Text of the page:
Tuesday, April 19, 2011

'A Geneology of Unfinished Love Poems' by Dean Rader

I don’t know
what the dead
_____ about love,

if, for instance,
they remember it
the way an amputee

recalls a missing _____—
a necessary part
of the body found

only in a memory
of _____ slick
in water, hot

over flame, delicate
on thigh, in a mouth—
or if the ____ is just sorrow.

Your eyes are so _____.
There is no way
they can be glass,
though the left one
is always a bit
off center.

I wonder if your body
is already on the lookout
for the first _____
of my ear hair.

Your feet are so _____,
I don’t care that they’re webbed.
You’re my duck.
My beautiful little duck.
You can’t imagine the ways
I want to _____ you quack.

And then there is your _____.
I really like it.
In fact, I wish
I could carry it
around in my knapsack.
I’d _____ it the way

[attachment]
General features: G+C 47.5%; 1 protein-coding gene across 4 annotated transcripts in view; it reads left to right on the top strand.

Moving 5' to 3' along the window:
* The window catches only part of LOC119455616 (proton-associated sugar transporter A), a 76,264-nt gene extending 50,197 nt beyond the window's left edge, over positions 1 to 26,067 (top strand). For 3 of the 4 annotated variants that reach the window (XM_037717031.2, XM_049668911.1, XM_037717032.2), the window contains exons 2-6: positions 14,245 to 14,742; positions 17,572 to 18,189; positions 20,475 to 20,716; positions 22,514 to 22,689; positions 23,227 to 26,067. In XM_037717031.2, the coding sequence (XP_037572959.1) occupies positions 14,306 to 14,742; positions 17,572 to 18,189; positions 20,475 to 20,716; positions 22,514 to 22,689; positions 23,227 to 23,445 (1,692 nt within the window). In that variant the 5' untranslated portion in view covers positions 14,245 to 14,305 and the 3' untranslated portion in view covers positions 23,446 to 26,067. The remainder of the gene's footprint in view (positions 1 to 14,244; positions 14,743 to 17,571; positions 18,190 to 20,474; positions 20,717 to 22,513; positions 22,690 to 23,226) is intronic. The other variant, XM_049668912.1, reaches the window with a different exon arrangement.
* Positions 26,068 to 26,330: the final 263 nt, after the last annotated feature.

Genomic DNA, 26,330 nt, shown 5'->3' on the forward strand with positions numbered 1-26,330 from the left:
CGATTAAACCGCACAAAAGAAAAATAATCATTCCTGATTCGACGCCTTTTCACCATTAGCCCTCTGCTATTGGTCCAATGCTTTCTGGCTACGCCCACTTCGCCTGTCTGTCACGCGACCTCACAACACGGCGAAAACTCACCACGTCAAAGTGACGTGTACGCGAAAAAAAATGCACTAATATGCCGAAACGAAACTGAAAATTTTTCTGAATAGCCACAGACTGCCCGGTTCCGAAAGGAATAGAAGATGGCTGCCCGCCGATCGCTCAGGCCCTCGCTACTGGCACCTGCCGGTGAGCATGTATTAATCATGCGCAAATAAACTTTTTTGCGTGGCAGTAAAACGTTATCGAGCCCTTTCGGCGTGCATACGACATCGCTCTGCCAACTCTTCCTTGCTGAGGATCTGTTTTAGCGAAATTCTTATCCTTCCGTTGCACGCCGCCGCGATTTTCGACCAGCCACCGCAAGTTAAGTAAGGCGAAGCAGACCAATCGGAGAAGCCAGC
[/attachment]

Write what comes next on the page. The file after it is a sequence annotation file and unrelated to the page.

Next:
an archeologist
handles a sacred vase,
the way a cop grabs
the most dangerous felon.
I’d handcuff it to my belt loop.
I’d wear it like it was
Two loaded _____.

With the _____ union
even holy men forget
it is God they _____

Dear _____,

I want to _____ for lying to you about that Home Ec. teacher. She meant nothing to me. And I need to come clean about the trapeze artist, the pool boy, your _____. What was I thinking?
I hope you realize that I have forgiven you for pushing me into the _____ of that classics scholar. She’s ancient history. That’s a little joke, but I’m not joking about how ____ I feel: Your cousin Sophie. Really … my mistake.
And about the palm reader. All she did was _____ my hand. Honest. But when she traced the creases, the narrow _____ on the map of the future world, she made me think: I want to know you the way she knows these lines. I want you to _____ me the way she knows how to lie.

(from his book Works and Days, Truman State University Press, 2011)

A poem from the book (Twilight at Ocean Beach: 14) was named by Verse Daily as one of the Best Poems of 2010.

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